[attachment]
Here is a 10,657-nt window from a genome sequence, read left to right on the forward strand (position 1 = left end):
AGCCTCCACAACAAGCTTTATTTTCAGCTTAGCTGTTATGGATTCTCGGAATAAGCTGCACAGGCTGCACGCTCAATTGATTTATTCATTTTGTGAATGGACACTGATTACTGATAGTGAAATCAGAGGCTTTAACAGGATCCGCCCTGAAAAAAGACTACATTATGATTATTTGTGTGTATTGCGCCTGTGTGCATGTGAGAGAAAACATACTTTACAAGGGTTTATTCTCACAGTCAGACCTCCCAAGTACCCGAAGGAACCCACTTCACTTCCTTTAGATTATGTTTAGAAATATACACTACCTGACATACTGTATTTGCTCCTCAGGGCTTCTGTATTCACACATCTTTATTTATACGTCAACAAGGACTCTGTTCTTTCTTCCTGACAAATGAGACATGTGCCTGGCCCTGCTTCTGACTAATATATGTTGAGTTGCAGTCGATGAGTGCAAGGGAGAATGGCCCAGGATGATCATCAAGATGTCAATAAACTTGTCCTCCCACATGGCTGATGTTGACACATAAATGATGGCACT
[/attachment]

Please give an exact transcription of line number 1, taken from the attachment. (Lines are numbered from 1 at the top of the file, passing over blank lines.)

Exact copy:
Here is a 10,657-nt window from a genome sequence, read left to right on the forward strand (position 1 = left end):